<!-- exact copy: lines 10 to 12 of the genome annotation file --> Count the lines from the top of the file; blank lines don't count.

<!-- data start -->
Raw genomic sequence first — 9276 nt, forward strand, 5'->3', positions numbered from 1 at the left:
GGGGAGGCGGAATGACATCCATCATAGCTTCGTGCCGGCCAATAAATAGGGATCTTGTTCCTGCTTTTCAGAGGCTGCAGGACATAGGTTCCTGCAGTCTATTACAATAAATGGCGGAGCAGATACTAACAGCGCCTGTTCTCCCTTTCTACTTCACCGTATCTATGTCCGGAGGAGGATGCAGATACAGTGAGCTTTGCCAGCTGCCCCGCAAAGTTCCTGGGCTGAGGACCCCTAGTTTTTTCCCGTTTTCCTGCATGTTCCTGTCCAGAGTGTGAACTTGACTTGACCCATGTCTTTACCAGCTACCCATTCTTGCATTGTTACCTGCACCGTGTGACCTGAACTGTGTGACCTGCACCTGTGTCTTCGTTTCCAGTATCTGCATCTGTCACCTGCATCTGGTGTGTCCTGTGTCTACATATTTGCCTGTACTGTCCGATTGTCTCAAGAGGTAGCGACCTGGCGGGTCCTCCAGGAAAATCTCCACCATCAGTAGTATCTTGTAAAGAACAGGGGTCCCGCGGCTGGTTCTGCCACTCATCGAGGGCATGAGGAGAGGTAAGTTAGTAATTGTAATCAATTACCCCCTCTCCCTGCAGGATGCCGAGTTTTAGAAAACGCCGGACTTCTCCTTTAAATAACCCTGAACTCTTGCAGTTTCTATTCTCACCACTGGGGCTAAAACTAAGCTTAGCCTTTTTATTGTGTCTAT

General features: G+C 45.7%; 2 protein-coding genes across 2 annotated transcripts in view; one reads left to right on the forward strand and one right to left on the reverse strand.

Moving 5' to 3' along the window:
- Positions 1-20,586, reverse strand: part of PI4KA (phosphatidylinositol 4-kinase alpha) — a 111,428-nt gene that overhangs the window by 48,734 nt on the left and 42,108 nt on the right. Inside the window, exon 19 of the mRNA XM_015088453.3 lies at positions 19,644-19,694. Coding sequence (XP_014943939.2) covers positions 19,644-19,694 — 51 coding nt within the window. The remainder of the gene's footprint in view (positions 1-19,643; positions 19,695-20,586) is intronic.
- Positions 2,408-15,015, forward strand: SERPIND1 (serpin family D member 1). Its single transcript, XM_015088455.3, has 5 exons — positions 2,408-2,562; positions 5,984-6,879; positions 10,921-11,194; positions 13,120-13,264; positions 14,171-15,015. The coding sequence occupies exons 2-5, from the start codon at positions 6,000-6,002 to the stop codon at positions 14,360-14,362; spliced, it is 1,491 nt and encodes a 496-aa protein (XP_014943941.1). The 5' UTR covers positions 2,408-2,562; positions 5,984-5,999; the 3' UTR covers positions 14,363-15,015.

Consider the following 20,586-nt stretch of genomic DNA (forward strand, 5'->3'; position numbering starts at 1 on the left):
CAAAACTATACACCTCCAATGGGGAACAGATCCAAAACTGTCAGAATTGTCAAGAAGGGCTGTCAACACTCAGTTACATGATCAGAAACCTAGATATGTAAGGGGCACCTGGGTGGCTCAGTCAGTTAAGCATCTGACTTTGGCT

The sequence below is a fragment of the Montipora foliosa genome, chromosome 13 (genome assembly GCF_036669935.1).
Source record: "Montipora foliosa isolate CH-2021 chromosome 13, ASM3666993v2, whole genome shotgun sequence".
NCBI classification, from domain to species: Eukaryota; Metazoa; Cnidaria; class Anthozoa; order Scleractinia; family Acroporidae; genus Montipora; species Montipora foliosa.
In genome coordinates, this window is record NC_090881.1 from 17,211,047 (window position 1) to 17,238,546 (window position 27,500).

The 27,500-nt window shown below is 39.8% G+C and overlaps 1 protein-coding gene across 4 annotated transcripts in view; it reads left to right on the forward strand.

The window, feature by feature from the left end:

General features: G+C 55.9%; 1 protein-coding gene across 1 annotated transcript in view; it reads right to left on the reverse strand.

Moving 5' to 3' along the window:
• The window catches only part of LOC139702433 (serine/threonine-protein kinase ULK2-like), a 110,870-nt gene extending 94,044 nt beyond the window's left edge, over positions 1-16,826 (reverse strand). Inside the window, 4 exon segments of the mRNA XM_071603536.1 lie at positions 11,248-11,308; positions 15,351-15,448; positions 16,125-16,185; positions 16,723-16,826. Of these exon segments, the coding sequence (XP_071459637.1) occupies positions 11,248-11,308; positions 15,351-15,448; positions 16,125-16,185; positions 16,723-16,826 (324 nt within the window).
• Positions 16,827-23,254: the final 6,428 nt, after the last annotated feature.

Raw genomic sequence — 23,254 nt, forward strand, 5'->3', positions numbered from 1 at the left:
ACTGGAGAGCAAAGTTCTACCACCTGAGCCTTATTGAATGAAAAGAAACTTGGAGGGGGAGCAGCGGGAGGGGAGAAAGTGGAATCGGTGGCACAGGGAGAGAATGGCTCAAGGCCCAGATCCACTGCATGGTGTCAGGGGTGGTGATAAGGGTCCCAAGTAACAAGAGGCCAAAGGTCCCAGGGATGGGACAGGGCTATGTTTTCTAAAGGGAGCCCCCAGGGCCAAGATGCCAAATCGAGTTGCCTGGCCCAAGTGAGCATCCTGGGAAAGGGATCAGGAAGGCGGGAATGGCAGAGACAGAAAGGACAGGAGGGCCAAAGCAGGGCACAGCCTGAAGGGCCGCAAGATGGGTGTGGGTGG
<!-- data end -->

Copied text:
Source record: "Montipora foliosa isolate CH-2021 chromosome 13, ASM3666993v2, whole genome shotgun sequence".
NCBI classification, from domain to species: Eukaryota; Metazoa; Cnidaria; class Anthozoa; order Scleractinia; family Acroporidae; genus Montipora; species Montipora foliosa.
In genome coordinates, this window is record NC_090881.1 from 17,211,047 (window position 1) to 17,238,546 (window position 27,500).